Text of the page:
This problem intertwined with the changing logistics of moving people during the COVID-19 pandemic. There were no icebreakers available due to a combination of factors; in order for the exchange to take place, the Polarstern would have to leave the ice. As of two weeks ago, the plan was for the Polarstern to pack up some of the research equipment and leave the ice. Soon, though, the spring melt will begin. This is one of the most important parts of the seasonal cycle that the researchers were hoping to understand. So, even though the people are headed south to the rendezvous point, the plan was to leave as much autonomous (self-operating) equipment on the ice as possible. This scientific equipment would continue to collect data while the ship and researchers were gone.
Then, around May 12 a major storm blew through. Luckily, the storm was predicted in advance and the researchers chose to move much of the scientific equipment onto the ship as a precaution. Winds hit 9 on the Beaufort Scale, which translates to 47-54 miles per hour or a strong gale. The Beaufort Scale uses the following indicators for this wind speed:
“slate blows from roofs” “some small trees blow over” “high waves whose crests begin to roll over”
And “dense [sea] foam is blown along wind direction…large amounts of airborne spray may begin to reduce visibility.”
In the sea ice of the Arctic ocean, there are no trees, slate roofs, waves, or sea foam. There is ice. For them, the indicator of the high winds were cracks that quickly radiated through the ice around the Polarstern.
Examining the situation afterwards, the crew onboard determined it was unsafe to return equipment or people to the ice immediately around the Polarstern. Instead, they turned on the engines of the vessel and motored through channels in the ice to a different part of the floe. From here, they were able to move additional equipment onto the Polarstern.
On Saturday, May 16 ice was pushed away from the Polarstern. They had more data to collect before heading south. The CTD equipment was deployed into the water to measure temperature, salinity, depth and many many other parameters. The CTD also collects water samples from different depths, that are then analyzed in the lab for things like dissolved oxygen, nitrogen, carbon, and chlorophyll. Nets were also dropped into the water – probably to collect plankton, fish, or both (communication from the Polarstern didn’t specify).
Then the Leg 3 team left the floe and began their long-delayed journey home. Some autonomous measuring systems were left on the ice. These will measure atmospheric, snow, ice, and ocean conditions over the next three weeks while the Polarstern is gone. The instruments will also make it easier for the new crew to find the ice camp again.
For Leg 4, it will be a hard race to get back to the ice camp and get some additional equipment installed before the beginning of the spring melt. Better understanding of arctic climate systems hinges on better information about this transition. How do the atmosphere, snow, ice, ocean, and living things interact during this time? What speeds up the spring melt? What slows it down? Is it driven mostly by warmer air temperatures, warmer ocean temperatures, more mixing between ocean or air and ice? What role do melt ponds play? As these ponds form, how much does the meltwater absorb radiation from the sun and speed up further melting? What about the spring bloom of algae in the ice or plankton in the water? Is this just the result of melting and more sunlight, or are the brown and green cells of life part of a feedback loop? Does their darker coloring change the albedo of the ice, meaning more energy from the sun is absorbed?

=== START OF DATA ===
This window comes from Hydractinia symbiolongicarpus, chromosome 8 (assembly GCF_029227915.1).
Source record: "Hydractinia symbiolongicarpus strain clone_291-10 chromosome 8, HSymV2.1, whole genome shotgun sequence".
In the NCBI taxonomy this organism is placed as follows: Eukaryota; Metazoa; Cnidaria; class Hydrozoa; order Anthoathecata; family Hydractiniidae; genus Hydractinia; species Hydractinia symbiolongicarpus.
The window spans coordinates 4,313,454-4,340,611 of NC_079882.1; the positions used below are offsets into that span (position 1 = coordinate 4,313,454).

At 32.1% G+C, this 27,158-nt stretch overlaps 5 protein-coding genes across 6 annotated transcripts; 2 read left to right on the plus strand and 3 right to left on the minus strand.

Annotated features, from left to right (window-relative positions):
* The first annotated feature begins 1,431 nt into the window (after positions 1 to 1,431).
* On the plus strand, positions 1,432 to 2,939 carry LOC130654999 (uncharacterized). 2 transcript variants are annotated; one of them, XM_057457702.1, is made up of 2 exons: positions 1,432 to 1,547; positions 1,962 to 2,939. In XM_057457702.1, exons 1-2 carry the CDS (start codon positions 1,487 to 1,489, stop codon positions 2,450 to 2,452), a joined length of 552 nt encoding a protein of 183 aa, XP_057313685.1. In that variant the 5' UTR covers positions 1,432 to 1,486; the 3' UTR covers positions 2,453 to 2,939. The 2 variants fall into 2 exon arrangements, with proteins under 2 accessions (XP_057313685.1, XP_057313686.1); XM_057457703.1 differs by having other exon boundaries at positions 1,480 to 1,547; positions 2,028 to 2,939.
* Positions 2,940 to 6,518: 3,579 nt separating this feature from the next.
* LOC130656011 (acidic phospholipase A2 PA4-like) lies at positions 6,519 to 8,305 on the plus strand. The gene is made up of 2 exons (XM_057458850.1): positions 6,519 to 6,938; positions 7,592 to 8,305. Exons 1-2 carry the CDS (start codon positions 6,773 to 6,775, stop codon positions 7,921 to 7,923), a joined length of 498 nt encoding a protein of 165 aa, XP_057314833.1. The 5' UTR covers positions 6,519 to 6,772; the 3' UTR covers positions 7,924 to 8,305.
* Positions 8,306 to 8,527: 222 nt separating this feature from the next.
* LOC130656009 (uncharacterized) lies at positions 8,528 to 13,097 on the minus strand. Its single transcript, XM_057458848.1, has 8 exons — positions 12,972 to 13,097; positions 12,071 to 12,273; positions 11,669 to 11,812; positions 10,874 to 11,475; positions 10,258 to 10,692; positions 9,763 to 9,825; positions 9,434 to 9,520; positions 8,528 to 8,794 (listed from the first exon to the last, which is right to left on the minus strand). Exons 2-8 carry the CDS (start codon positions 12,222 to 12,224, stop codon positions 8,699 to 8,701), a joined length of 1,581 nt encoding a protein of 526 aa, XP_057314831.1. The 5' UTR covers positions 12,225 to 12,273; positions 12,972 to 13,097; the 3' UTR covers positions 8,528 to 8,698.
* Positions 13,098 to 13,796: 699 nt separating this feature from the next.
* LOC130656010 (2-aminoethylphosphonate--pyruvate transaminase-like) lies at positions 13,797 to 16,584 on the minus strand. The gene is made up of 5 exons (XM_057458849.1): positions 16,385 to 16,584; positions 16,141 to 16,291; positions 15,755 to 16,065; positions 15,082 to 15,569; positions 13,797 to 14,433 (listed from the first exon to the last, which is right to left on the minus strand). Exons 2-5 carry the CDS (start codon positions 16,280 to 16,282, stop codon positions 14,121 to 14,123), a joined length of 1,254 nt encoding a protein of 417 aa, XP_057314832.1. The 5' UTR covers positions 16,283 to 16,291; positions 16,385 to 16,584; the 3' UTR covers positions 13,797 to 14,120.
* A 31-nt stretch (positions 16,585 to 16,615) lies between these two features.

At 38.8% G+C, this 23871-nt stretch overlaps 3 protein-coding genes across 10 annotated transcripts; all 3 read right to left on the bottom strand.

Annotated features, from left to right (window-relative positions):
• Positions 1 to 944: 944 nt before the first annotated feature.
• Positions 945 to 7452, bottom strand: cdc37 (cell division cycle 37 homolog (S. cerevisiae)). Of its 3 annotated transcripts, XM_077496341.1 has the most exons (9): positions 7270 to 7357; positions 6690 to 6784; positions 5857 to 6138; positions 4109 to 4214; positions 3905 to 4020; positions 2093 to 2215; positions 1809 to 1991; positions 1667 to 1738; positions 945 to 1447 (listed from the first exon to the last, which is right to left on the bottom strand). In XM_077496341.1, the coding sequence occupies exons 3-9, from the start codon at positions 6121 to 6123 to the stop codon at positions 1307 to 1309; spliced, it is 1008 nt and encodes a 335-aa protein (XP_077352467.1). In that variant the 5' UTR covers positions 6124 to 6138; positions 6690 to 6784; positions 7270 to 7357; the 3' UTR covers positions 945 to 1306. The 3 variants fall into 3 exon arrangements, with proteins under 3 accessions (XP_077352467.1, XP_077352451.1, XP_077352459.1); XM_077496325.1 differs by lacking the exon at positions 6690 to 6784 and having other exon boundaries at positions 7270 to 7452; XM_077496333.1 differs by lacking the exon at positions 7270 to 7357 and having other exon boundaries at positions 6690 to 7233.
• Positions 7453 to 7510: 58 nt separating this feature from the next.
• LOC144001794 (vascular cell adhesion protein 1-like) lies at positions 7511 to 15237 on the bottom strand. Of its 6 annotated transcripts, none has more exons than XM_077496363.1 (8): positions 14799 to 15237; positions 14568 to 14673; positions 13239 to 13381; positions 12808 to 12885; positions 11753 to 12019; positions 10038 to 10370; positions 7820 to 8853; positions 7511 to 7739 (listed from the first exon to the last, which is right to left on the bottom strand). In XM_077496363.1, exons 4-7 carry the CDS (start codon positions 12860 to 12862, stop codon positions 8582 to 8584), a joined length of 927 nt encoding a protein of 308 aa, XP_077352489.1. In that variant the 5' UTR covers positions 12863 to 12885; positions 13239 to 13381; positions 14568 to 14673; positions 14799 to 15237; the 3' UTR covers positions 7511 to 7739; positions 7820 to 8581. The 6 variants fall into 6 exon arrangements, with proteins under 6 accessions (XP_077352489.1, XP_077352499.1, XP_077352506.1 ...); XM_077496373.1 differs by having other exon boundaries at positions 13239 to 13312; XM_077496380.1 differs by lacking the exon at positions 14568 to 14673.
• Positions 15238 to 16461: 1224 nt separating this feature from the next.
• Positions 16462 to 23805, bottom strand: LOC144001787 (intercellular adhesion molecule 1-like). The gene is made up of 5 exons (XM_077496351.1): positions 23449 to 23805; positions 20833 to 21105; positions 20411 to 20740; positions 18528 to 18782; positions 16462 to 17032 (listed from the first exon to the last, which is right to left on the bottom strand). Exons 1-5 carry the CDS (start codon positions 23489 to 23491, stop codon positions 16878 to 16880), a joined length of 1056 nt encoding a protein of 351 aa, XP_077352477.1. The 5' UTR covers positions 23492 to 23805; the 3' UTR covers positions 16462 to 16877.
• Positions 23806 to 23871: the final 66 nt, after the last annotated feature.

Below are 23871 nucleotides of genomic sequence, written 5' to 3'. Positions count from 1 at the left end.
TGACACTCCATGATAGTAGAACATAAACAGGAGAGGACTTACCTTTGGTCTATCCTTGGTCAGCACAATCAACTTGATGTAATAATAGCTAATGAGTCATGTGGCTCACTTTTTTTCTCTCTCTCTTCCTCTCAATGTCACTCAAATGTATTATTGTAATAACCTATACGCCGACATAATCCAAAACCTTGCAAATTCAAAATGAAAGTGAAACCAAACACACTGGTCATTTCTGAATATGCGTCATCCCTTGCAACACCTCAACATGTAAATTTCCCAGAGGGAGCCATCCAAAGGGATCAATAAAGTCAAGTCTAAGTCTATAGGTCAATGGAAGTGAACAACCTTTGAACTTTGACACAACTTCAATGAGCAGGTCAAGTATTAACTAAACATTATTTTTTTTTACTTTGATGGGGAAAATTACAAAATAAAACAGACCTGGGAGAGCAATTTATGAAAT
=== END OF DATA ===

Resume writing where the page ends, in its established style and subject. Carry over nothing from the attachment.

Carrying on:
In order to answer these questions, the Leg 4 team really, really wants to get to what is left of the ice camp before the spring melt truly begins. Hopefully, they will. Chances are, soon afterwards they’ll need to relocate the entire expedition and ice camp to a location farther north. This will allow them to drift through the rest of the summer and ideally some of the fall before the alternate ice camp drifts into the North Atlantic.
It isn’t exactly how the expedition was planned. Capturing a full year in the lifetime of the same piece of ice was the goal. But by packing up and heading north, they’ll at least be able to document the Arctic sea ice through a year of seasons – even if it is different ice! The Arctic is changing fast, so research plans in the Arctic must also change.
Use data and the map provided by MosaicMonday to track the movement of the Polarstern. Can you identify when and where the ice began to drift more quickly? Which week had the fastest rate of drift?
Check out different versions of the Beaufort Scale such as the one below, which is provided by NOAA. The Beaufort Scale is a great way to collect data at home, without any special equipment. Instead, you make visual observations of things in your environment to record a general wind speed. These observations usually include looking at things in the environment like waves, smoke, trees, or flags, and noticing how they are behaving in the wind. Choose a version of the scale that makes sense for where you will be making observations. Use the Beaufort Scale to make daily observations of wind speed and direction for a week or more. Check out this very cool website for a real-time visual of wind speed and direction around the globe! Compare the winds you observe to the winds experienced in other parts of the world, or the Polarstern’s last location with the ice floe on May 18: North 83.32 degrees, East 8.68 degrees.